“Hello! My name is Julie Agee Gillaspy, and I’m the 2021 Moderator of the Presbytery of Arkansas!” When I moved home to Arkansas 20 years ago, I wouldn’t have known what that phrase meant, much less believed that I would be saying it! Yet, here I am, and I am deeply grateful and humbled to be a small part of this faith community that I’ve come to love so very much.
I grew up in Little Rock and was active in the small United Methodist Church that I could see from my house. That building and those people felt like home and family – a place where I learned about God, felt comfortable, loved, and supported. It was so foundational in my life, that even though I was not active in a church during my college and young adult years, I knew I wanted my own children to have that same experience.
When we moved back to Arkansas, and settled in Conway, we visited several churches, including First Presbyterian. (My husband, Art Gillaspy, grew up in the Presbyterian Church, and spent his formative years in the Batesville and Malvern churches.) As I learned more about the Presbyterian Church (USA), I found the tenets of reformed theology really resonated with me. That, in addition to the warm welcome my family received at FPC Conway, ushered in my identity as a Presbyterian. Since then, the inclusiveness, connectionism, and commitment to community has kept me engaged and growing in my own faith and service.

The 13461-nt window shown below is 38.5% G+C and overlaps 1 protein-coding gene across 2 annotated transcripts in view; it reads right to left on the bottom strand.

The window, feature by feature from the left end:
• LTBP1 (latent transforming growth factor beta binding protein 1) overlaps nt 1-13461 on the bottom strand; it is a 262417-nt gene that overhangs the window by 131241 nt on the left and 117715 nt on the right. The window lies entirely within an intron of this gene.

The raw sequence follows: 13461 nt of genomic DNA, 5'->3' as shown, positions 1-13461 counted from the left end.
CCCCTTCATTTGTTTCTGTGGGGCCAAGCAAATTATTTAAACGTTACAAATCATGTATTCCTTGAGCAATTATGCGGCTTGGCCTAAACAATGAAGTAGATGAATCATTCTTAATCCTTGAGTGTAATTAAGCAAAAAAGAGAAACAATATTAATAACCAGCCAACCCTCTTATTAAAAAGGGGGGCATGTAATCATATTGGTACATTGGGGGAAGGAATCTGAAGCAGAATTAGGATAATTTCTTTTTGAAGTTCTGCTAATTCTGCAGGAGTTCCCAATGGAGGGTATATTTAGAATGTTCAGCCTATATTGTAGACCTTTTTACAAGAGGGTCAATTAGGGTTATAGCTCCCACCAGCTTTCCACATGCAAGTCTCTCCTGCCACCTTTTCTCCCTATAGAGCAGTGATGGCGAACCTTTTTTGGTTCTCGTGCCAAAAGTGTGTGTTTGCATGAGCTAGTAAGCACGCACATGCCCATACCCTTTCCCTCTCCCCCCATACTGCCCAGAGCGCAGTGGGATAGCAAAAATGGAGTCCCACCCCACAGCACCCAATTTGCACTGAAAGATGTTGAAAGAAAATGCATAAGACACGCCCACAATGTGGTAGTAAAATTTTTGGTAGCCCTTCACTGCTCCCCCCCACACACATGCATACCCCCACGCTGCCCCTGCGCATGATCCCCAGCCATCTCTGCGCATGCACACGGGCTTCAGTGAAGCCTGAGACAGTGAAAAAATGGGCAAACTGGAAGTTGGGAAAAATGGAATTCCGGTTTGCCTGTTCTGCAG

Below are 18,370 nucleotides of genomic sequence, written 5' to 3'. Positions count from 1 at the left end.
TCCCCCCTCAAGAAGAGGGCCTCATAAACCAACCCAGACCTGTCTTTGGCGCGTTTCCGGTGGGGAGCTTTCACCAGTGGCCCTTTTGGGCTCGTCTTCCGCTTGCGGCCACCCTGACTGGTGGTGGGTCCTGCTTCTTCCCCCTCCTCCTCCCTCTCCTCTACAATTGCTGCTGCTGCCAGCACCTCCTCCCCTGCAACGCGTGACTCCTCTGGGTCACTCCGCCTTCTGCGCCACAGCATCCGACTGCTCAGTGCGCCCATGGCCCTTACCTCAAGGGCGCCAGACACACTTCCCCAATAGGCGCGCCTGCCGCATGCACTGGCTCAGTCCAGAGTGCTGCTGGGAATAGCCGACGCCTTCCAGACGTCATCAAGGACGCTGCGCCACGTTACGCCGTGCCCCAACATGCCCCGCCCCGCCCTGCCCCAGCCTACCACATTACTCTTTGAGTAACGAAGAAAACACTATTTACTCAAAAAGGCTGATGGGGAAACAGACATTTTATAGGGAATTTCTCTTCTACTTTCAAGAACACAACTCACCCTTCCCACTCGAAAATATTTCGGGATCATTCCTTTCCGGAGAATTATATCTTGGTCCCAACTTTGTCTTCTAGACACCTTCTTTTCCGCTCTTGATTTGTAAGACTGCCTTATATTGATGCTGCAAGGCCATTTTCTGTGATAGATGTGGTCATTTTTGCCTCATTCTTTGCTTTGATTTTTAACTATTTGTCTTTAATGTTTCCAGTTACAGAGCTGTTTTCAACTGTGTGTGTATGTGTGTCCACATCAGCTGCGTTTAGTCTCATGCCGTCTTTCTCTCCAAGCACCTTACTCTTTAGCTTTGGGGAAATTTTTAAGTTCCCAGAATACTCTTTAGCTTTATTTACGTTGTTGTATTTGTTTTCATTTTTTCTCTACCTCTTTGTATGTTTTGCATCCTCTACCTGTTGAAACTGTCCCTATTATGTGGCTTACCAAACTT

I was ordained as a Ruling Elder in my church about 14 years ago. There, I also served on a Pastor Nominating Committee, a Christian Educator search committee, nominating committee, personnel committee, and did a little of just about everything else active church members do, including VBS, kids’ and adults’ Sunday school, youth dinners, and more. About 10 years ago, I was asked to serve on, then moderate, the Presbytery of Arkansas’ Committee on Nominations. It was during that time that I got to know the staff of the Presbytery and gained a better appreciation of the connectional nature of our denomination.
In 2019, when I was asked to consider being Vice-Moderator of our Presbytery, I couldn’t imagine what gifts I might have that would be of value to this important body: I have no formal theological training; I cannot draw deep philosophical meaning from disparate texts in the Bible; my Presbyterian polity knowledge would likely be described as “beginner”-level; and while I can speak in front of large groups, if you ask me to pray in front of people, I just might forget how to speak. Yet, somehow, someone felt I might have other gifts to bring.